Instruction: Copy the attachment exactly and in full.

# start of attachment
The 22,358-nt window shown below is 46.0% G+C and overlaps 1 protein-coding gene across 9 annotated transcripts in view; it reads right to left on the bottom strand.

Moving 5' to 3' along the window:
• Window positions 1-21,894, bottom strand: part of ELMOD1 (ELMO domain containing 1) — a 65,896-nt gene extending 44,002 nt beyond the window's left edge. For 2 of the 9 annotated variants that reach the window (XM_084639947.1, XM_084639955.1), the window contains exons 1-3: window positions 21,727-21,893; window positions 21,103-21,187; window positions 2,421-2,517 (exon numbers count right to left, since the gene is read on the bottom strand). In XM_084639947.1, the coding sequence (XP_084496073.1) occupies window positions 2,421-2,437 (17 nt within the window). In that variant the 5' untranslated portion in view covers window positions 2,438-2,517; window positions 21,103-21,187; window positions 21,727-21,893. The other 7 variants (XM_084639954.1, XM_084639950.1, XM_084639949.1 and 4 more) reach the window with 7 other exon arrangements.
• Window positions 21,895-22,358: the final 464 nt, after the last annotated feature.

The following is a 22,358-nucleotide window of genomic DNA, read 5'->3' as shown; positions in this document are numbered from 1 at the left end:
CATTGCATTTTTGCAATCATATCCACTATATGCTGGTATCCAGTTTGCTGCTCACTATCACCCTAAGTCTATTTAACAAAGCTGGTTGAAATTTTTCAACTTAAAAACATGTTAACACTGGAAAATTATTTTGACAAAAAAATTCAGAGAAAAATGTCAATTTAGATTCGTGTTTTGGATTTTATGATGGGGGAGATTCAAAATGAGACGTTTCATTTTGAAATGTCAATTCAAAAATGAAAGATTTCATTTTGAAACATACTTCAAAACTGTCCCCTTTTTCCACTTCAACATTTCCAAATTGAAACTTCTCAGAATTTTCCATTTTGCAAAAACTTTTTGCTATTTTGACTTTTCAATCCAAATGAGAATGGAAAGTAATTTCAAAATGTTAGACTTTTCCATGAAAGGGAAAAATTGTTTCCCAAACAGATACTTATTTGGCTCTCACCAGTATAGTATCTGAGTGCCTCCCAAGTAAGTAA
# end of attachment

The 22,358-nt window shown below is 46.0% G+C and overlaps 1 protein-coding gene across 9 annotated transcripts in view; it reads right to left on the bottom strand.

Moving 5' to 3' along the window:
• Window positions 1-21,894, bottom strand: part of ELMOD1 (ELMO domain containing 1) — a 65,896-nt gene extending 44,002 nt beyond the window's left edge. For 2 of the 9 annotated variants that reach the window (XM_084639947.1, XM_084639955.1), the window contains exons 1-3: window positions 21,727-21,893; window positions 21,103-21,187; window positions 2,421-2,517 (exon numbers count right to left, since the gene is read on the bottom strand). In XM_084639947.1, the coding sequence (XP_084496073.1) occupies window positions 2,421-2,437 (17 nt within the window). In that variant the 5' untranslated portion in view covers window positions 2,438-2,517; window positions 21,103-21,187; window positions 21,727-21,893. The other 7 variants (XM_084639954.1, XM_084639950.1, XM_084639949.1 and 4 more) reach the window with 7 other exon arrangements.
• Window positions 21,895-22,358: the final 464 nt, after the last annotated feature.

The following is a 22,358-nucleotide window of genomic DNA, read 5'->3' as shown; positions in this document are numbered from 1 at the left end:
CATTGCATTTTTGCAATCATATCCACTATATGCTGGTATCCAGTTTGCTGCTCACTATCACCCTAAGTCTATTTAACAAAGCTGGTTGAAATTTTTCAACTTAAAAACATGTTAACACTGGAAAATTATTTTGACAAAAAAATTCAGAGAAAAATGTCAATTTAGATTCGTGTTTTGGATTTTATGATGGGGGAGATTCAAAATGAGACGTTTCATTTTGAAATGTCAATTCAAAAATGAAAGATTTCATTTTGAAACATACTTCAAAACTGTCCCCTTTTTCCACTTCAACATTTCCAAATTGAAACTTCTCAGAATTTTCCATTTTGCAAAAACTTTTTGCTATTTTGACTTTTCAATCCAAATGAGAATGGAAAGTAATTTCAAAATGTTAGACTTTTCCATGAAAGGGAAAAATTGTTTCCCAAACAGATACTTATTTGGCTCTCACCAGTATAGTATCTGAGTGCCTCCCAAGTAAGTAA